Tag Archives: kent wayne

review of the dialectic of agony, echo 3 by Kent Wayne

Overview.

Another extremely enjoyable book in the Echo series by Kent Wayne. This book picks up where book 2 ends and has a surprise towards the end.

Blurb

While Crusader Kischan Atriya fights to keep his life and sanity, his mentor Chrysalis Verus undertakes a perilous journey across the wilds of Echo. Their separate paths intertwine in the unlikeliest of places and across all borders, both psychic and physical.

Story

Atriya is in a bad way after his fight in Book 2. He has ‘boosted’ three times in 24 hours. The recommended number is 1 or severe brain damage might occur.
This book follows Atriya and his friend and mentor, Verus, across realms both physical and mental.

Characters

The characters are, as in the o ther books, believable. They have their flaws, especially Atriya. During this book he develops in many ways through his interactions with other characters and begins to see that his life as a Crusader is not what he thought it was.

Writing

On the whole, Mr Wayne’s writing is good and clear. He sets scenes that one can easily picture and draws you into the story with ease, so you don’t want to put the book down.

Conclusion

Another 4* stars for this one, largely because of things that slightly irritated me, like the way he uses ‘earth’ when he means ‘ground’. We are not on Earth.

I hope you enjoyed this review. These books are definitely worth a read. They are not simply adventure stories, although they are that, but they have a definite philosophical slant as well.

Feel free to reblog this post. The more eyes on these books the better it will be for Kent Wayne.

If you enjoyed this review, please leave a comment in the comments box.

a review of a taste of ashes (echo 2) by kent wayne

Overview.
I would first warn people that this book details a battle. As a result there is a lot of violence and swearing in it. This is not a criticism, though. In a battle such as the one Atriya and his collegues are in there would be both violence and swearing.
The book takes place over one day, and has a profound effect on Atriya.

Blurb
Most of us change gradually—over the course of decades. For Crusader Atriya, it will happen in a single, agonizing day. On the edge of a decaying cityscape, Atriya struggles to hold onto his identity as he faces death from both enemies and allies alike. In the process, his old self is torn away, and he catches a glimpse of what he may one day become.

Twelve hundred years ago, humanity left Earth to settle on Echo. Despite hopes for a golden age, an era of darkness fell. Government and corporations merged into the Regime. The military and police merged into the Department of Enforcement. Over half the planet is covered by crumbling cityscapes and the elite live high above, removed and remote from the greater populace on the moon-city of Ascension. Hope lies in Atriya, but before he can break the cycle of darkness and ignorance on Echo, he has to do it within himself.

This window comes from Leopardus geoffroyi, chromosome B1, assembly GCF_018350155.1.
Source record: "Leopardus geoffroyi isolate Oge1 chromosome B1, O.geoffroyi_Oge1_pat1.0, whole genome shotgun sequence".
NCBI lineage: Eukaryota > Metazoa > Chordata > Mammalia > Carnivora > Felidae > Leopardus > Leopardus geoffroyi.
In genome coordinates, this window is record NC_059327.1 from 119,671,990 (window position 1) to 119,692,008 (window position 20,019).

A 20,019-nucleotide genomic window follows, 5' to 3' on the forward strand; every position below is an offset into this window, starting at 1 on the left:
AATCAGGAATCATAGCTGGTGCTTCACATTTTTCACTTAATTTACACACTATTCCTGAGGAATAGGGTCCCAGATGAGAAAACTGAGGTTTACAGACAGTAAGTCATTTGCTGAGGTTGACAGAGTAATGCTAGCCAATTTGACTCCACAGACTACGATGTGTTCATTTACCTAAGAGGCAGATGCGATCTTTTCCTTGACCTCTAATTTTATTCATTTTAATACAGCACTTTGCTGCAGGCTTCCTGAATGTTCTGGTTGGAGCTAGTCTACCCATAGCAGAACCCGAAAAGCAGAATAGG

Story
During book 1, Approaching Shatter, Atriya has fallen foul of the Jury, a religious organisation.
Now he is sent on this mission to be killed. If he does not get killed during the mission, his superior officers have orders to shoot him.
He performs some amazing deeds during the battle, saving his comrades many times. Will his deeds persuade then to override their orders and allow him to live?

Characters
Wayne has built a cast of believable characters. Atriya is a man with many demons, good points and bad. He wrestles with these throughout the book during the battle. And he changes gradually during this encounter.
Clement is a thoroughly unpleasant character whom Wayne has built into a believable person. A bully and a coward. I hated him!
I did like the retrieval office, Liber, though. He had not lost all semblance of humanity as many others had. He does have some sympathy for others.

Writing
The writing is, on the whole, good. Mr Wayne builds the tension throughout the story.
There were one or two little places that grammar could have been improved, but, unless, like me, you are a member of the Grammar Police, I don’t think you’d notice. It’s not enough to warrant removing a star.
The descriptions of the battle are vivid (including the injuries and people being blown to bits). The story moves at a fast pace, as it should in such a time.

Conclusion
An excellent read for anyone who enjoys fast-action and adventure stories. Having said that, don’t read it before reading Book 1, Approaching Shatter.

I have awarded this book 5*

I hope you enjoy my reviews. I try to review all books I read. As an author myself, I realise how important reviews are to authors, and to readers, too, of course.

You will get to know a little about me from reading my posts, but you can learn more by joining my newsletter. I only send out 4 regular ones each year, so you won’t be bombarded. (Next one due March 1st.) Joining my newsletter, though, gives you previews of covers, news of special offers and any other titbits that come up related to my books and writing.

You can join by clicking on the link.